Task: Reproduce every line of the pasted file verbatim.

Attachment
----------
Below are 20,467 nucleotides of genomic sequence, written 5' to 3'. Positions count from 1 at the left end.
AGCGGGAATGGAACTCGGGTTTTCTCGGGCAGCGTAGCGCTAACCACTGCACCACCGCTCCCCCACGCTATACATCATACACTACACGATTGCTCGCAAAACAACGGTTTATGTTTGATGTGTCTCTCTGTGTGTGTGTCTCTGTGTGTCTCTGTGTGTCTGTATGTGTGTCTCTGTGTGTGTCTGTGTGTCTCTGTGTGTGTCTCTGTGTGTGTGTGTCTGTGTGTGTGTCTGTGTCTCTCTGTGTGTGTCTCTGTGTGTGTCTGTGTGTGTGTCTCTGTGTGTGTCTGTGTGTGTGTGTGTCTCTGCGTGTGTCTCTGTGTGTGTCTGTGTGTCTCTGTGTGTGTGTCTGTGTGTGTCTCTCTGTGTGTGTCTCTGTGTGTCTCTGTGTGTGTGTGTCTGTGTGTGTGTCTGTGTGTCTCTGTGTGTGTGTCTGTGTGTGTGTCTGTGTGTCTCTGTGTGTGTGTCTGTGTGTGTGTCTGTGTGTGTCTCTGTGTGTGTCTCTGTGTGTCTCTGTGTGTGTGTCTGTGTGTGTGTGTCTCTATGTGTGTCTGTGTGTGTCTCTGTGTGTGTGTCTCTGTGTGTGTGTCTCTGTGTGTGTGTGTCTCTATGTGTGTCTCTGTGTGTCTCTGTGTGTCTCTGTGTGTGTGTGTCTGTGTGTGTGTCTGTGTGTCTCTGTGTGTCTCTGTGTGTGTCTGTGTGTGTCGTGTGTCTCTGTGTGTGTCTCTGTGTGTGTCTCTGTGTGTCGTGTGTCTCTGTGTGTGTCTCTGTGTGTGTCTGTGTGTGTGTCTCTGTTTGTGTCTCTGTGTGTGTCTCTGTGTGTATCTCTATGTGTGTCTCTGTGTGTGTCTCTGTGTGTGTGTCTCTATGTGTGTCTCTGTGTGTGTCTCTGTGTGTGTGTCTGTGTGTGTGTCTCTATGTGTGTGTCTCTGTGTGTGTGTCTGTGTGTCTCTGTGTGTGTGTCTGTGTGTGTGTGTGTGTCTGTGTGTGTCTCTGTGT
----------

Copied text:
Below are 20,467 nucleotides of genomic sequence, written 5' to 3'. Positions count from 1 at the left end.
AGCGGGAATGGAACTCGGGTTTTCTCGGGCAGCGTAGCGCTAACCACTGCACCACCGCTCCCCCACGCTATACATCATACACTACACGATTGCTCGCAAAACAACGGTTTATGTTTGATGTGTCTCTCTGTGTGTGTGTCTCTGTGTGTCTCTGTGTGTCTGTATGTGTGTCTCTGTGTGTGTCTGTGTGTCTCTGTGTGTGTCTCTGTGTGTGTGTGTCTGTGTGTGTGTCTGTGTCTCTCTGTGTGTGTCTCTGTGTGTGTCTGTGTGTGTGTCTCTGTGTGTGTCTGTGTGTGTGTGTGTCTCTGCGTGTGTCTCTGTGTGTGTCTGTGTGTCTCTGTGTGTGTGTCTGTGTGTGTCTCTCTGTGTGTGTCTCTGTGTGTCTCTGTGTGTGTGTGTCTGTGTGTGTGTCTGTGTGTCTCTGTGTGTGTGTCTGTGTGTGTGTCTGTGTGTCTCTGTGTGTGTGTCTGTGTGTGTGTCTGTGTGTGTCTCTGTGTGTGTCTCTGTGTGTCTCTGTGTGTGTGTCTGTGTGTGTGTGTCTCTATGTGTGTCTGTGTGTGTCTCTGTGTGTGTGTCTCTGTGTGTGTGTCTCTGTGTGTGTGTGTCTCTATGTGTGTCTCTGTGTGTCTCTGTGTGTCTCTGTGTGTGTGTGTCTGTGTGTGTGTCTGTGTGTCTCTGTGTGTCTCTGTGTGTGTCTGTGTGTGTCGTGTGTCTCTGTGTGTGTCTCTGTGTGTGTCTCTGTGTGTCGTGTGTCTCTGTGTGTGTCTCTGTGTGTGTCTGTGTGTGTGTCTCTGTTTGTGTCTCTGTGTGTGTCTCTGTGTGTATCTCTATGTGTGTCTCTGTGTGTGTCTCTGTGTGTGTGTCTCTATGTGTGTCTCTGTGTGTGTCTCTGTGTGTGTGTCTGTGTGTGTGTCTCTATGTGTGTGTCTCTGTGTGTGTGTCTGTGTGTCTCTGTGTGTGTGTCTGTGTGTGTGTGTGTGTCTGTGTGTGTCTCTGTGT